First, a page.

TATE: Ladies and gentlemen, those of us who are black physicians have spent a large part of our life learning our craft. We are as good as or better than many of the people who you see here in this city and there are some things that we are not going to tolerate.
PLASKON: UMC Trauma Physician James Tate addressed two-dozen patients and physicians in front of UMC. He was once accused of making another doctors' mistakes at UMC, but when a peer review board tried to remove him he sued and depositions revealed that he was not at fault. He says he's seen black doctors run out of Las Vegas time after time under similar accusations.
TATE: It has taken us a while to get together and realize that black physicians who are coming under attack are not alone. There are a whole bunch of folks that have come under attack and we are not alone.
PLASKON: At the press conference he asked others to step forward with their stories. Karen Dode is a rehabilitation physician who treats disabled patients and was recently turned away.
DODE: My group has been excluded from this even though we have been providing this service for greater than six years at Sunrise Hospital we have come under progressive discrimination and harassment.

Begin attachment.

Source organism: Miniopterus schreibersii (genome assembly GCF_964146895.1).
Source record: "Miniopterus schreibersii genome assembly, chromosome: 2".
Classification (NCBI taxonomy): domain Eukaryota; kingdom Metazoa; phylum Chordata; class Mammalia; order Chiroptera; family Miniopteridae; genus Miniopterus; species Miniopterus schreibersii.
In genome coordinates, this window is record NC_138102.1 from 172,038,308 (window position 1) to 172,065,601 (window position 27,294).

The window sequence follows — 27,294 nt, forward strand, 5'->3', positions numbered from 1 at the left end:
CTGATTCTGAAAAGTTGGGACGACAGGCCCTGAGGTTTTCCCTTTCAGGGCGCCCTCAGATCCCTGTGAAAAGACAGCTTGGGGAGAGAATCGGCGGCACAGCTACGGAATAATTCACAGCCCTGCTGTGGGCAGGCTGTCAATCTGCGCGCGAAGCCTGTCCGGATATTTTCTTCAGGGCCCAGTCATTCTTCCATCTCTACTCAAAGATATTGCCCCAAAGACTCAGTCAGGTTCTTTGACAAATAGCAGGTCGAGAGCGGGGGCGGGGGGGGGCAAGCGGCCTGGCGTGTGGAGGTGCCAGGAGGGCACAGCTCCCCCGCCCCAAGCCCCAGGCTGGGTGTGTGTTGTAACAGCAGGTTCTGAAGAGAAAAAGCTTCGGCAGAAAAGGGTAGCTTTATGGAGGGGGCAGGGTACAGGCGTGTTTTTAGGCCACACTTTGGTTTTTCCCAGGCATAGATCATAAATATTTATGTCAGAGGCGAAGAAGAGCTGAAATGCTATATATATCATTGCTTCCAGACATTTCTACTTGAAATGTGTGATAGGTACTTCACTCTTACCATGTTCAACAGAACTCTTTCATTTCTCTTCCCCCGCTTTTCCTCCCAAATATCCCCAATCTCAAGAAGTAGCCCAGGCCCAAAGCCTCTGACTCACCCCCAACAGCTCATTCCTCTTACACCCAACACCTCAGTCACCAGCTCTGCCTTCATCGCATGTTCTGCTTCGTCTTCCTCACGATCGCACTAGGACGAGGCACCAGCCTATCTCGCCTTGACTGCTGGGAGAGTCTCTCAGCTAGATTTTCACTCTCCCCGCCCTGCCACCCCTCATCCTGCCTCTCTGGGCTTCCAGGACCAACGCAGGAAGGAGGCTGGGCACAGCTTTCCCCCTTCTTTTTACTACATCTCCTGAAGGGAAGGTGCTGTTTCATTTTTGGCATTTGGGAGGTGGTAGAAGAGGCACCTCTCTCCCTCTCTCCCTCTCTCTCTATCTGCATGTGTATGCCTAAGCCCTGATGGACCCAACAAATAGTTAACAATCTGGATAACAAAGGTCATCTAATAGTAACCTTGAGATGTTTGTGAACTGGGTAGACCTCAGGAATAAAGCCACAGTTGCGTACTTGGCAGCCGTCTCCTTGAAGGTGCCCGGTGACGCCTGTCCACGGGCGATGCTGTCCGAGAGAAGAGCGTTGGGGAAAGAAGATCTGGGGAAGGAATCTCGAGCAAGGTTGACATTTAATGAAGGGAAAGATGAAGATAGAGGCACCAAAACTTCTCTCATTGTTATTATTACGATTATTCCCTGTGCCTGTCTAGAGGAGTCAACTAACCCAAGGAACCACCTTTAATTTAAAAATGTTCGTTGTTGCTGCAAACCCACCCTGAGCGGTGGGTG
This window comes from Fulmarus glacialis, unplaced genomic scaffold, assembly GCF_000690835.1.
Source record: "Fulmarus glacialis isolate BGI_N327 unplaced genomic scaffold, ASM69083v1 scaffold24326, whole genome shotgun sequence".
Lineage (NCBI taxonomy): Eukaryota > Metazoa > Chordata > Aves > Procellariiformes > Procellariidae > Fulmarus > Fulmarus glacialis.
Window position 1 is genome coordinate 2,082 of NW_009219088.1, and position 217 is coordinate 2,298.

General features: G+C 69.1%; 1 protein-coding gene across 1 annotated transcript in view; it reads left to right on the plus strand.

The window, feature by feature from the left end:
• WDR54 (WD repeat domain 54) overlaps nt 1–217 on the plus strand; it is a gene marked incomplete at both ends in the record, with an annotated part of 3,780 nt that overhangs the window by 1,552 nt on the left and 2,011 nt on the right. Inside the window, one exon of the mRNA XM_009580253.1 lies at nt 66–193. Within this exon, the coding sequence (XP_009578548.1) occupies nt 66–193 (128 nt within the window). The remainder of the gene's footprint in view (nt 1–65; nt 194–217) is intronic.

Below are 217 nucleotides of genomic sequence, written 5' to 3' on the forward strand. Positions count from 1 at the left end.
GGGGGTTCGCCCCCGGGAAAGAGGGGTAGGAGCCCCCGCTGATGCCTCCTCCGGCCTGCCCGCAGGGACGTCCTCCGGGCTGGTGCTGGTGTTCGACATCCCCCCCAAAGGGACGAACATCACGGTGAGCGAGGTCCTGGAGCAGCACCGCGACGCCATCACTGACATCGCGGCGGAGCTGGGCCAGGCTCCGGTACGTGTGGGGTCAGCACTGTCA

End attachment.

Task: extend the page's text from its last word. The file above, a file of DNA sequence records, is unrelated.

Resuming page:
PLASKON: The discrimination is having a clear effect she says.
DODE: And these kinds of actions they increase the cost of medicine to the public, they decrease the quality and decrease the access and it is something that is happening across the country.
PLASKON: Another person at the press conference stepped forward and threw up his shirt revealing bulbous scars on his chest.
FLOYD: Look at this, see these marks, every time I got a little infection they made me get a new catheter.
PLASKON: Kieth Floyd complains about terrible service he received as a black patient at hospitals.
FLOYD: I know a lot of us have had 'em, speak up. They ain't just looking at black, they looking at Mexicans they looking at lower class white people the same way they look at us if you are not at the top level you ain't nothing, this is the richest country, and still people are dieing because they can't afford health Insurance.
PLASKON: Floyd praised his new doctor Cyril Ovuworie for finding antibiotics to prevent infections in his chest cathaders. Ovuwori operates a dialysis clinic. When Ovuwori stood up to speak the crowd cheered. He said his success as a black man has turned the medical community against him.
OVUWORI: If it is not the DA or the FBI, then it is the Health Department , they are on me every day, it is like the mafia.
PLASKON: He blames hospital staff at UMC for prompting a US Attorney's Office investigation in which he was subsequently accused of over-charging Medicare 36-thousand dollars. He's refusing to pay saying he's done nothing wrong. Dozens of physicians will meet this month to file a class action lawsuit against UMC and Sunrise Hospital alleging that black physicians are treated differently than white ones. UMC wouldn't comment pending the litigation. Health Care Services Coalition spokesperson called the accusations surprising and Councilwoman Yvonne Atkinson Gates who sits on UMC's governing board hadn't heard of the accusations.
Ky Plaskon, News 88-9 KNPR